Given the gravity of the risk involved for individuals where autonomy is claimed but cannot be guaranteed, the belief that autonomy should trump all should be viewed with caution. . . 

 

I gave doctors permission not to keep trying to save the life of our first son and seven years later asked them not to call the crash team when our second son stopped breathing.

Both had degenerative brain disorders and any treatment would have only prolonged their suffering and postponed their inevitable deaths.

If I faced the same decisions in the same circumstances I’d do the same thing.

That isn’t euthanasia though.

It’s also very different from an adult in full control of their minds who requests the right to die and I understand how the fear of  what might be ahead could lead someone to that decision.

But legalising euthanasia isn’t only about fully competent individuals who want the right to control their lives and deaths.

It’s also about others who might feel pressured to choose a premature end or who might forgo high quality palliative care for fear euthanasia will be an inevitable consequence.

And it’s about medical professionals and what it asks of them too.

In abridging the article from which I’ve quoted, I missed a paragraph on surveys carried out in Canada, New Zealand and the United Kingdom. Each survey showed while roughly 30% of doctors agree “in principle” with the concept of assisted dying only 10% would feel comfortable in participating.

That’s what is often missed in the debate. It’s not just about the right to die and the patients, it’s also about the right to kill and the doctors.

P.S.

There’s an assisted suicide table-talk in Auckland tonight:

Broadcaster and comedian Jeremy Elwood hosts the Ika-Spinoff.co.nz current affairs cabaret, Table Talk, on the subject of Assisted Suicide. Join panelists David Seymour MP, promoter of the End-of-Life Choice Bill; Dr Jan Crosthwaite, University of Auckland Proctor and formerly Department of Philosophy; and Dr Stephen Child, Chair of the NZ Medical Association for a free-ranging discussion of a topic that defies politics.

Enjoy the full & delicious Ika menu, join a table or book for a group. Doors open and bar and dinner service from 5.30 pm, the discussion will start at 7.30 pm.

Follow the discussion on the TheSpinoff.co.nz

WHEN
August 30, 2016 at 5:30pm – 10:30pm

WHERE

Ika Seafood Bar and Grill
3 Mt Eden Rd
Auckland 1023

13 Responses to What about the doctors?

  1. Andrei says:

    This is a case where we should “let sleeping dogs lie” and something we should definitely not allow our politicians to get involved in.

    Medical decisions taken at the end of life should be a matter left to patients, their families, the doctors and nurses involved in their care – trying to tie it down by legislation is the road to perdition

  2. Andrei says:

    I gave doctors permission not to keep trying to save the life of our first son and seven years later asked them not to call the crash team when our second son stopped breathing.

    Both had degenerative brain disorders and any treatment would have only prolonged their suffering and postponed their inevitable deaths.

    If I faced the same decisions in the same circumstances I’d do the same thing.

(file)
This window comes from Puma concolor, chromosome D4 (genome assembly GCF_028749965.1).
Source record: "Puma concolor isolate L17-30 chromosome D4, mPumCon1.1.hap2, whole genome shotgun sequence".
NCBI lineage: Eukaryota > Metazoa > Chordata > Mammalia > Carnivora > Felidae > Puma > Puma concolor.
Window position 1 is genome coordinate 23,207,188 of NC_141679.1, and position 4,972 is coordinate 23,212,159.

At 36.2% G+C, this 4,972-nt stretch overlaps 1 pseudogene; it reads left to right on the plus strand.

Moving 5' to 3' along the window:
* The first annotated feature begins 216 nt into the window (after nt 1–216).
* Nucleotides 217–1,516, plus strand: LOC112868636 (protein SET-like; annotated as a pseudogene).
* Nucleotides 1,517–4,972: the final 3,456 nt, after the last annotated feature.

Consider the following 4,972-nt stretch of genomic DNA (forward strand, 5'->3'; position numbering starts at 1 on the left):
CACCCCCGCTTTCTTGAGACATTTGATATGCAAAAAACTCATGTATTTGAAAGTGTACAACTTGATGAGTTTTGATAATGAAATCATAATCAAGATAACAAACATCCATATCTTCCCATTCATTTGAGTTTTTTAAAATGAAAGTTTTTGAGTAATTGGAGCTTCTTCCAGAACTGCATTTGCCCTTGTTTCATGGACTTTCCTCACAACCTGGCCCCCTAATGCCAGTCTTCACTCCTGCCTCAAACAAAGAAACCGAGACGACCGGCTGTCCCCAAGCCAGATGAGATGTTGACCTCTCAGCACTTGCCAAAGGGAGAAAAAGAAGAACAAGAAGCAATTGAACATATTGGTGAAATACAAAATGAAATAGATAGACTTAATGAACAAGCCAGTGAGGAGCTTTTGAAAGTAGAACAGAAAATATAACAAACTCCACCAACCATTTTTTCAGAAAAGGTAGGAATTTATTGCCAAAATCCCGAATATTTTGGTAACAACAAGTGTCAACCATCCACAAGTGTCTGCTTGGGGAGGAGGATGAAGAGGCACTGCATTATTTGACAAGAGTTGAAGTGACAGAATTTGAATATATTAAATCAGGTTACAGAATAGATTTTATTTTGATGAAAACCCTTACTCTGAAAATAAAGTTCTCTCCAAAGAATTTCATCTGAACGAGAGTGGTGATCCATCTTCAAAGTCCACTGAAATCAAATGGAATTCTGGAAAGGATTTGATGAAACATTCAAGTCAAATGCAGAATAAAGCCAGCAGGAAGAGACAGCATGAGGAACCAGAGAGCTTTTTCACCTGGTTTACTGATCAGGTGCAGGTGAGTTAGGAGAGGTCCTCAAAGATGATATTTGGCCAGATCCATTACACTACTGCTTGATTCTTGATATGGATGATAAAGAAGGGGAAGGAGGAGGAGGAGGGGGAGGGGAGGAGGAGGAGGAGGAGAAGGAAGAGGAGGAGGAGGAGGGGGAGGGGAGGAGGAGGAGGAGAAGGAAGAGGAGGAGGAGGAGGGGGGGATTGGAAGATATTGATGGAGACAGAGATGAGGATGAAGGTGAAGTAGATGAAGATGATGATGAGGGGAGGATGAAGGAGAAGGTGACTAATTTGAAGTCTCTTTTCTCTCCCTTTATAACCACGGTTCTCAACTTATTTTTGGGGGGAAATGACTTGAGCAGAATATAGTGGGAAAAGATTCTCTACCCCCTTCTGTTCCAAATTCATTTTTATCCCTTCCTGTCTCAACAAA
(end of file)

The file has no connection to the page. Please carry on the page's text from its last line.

And so would I

    That isn’t euthanasia though.

    No it isn’t – it is a sane, humane and common sense choice to make

    God Bless you and you children

  3. It is my human right to decide when I may die, no one else’s. Doctors covenant to first do no harm. It may be harm to me if I am not assisted in my human right elective…..

  4. homepaddock says:

    Neville – once something involves someone else it’s not just your rights. In this case it is also a doctor’s right to adhere to a belief it’s wrong to kill.

  5. Andrei says:

    Dear Neville;
              Your argument is sophistry of the first order

    To be sure it it is your “human right” to decide when to depart this mortal coil but others have their own “human rights” not to be complicit in your choices.

    And the argument put forward in this post is that the overwhelming majority of Doctors do not want to be complicit in this – and you would over ride their “human rights”?

    You can end your life any time you want, my friend, and nobody can stop you if you are determined on this course of action but we don’t have to be involved or give it our blessing

  6. I don’t find sophistry in Neville’s arguments

    The proper role for law in this case, if there is one, would be to establish an objective process to validate that the request for assisted suicide is uncoerced and that the patient is of sufficiently sound mind to understand what he is asking for. The purpose would be to identify up front that the doctor’s act was not an initiation of force, to provide a ‘safe harbor’ against a subsequent murder charge. Doctors can do what the late Dr. Jack Kevorkian did and not take on all patients and go through a process to ensure a patient was of sound mind, facing little hope, and new of the alternatives.

    the talk about ‘perfect legislation’ in this regards is sophistry.

  7. and the talk about a “doctor’s right to adhere to a belief it’s wrong to kill.” is a big piece of sophistry. No such “right” exists except in the imagination of some. You need to put your beliefs to one side and perhaps in this case leave them in the bottom of the ocean.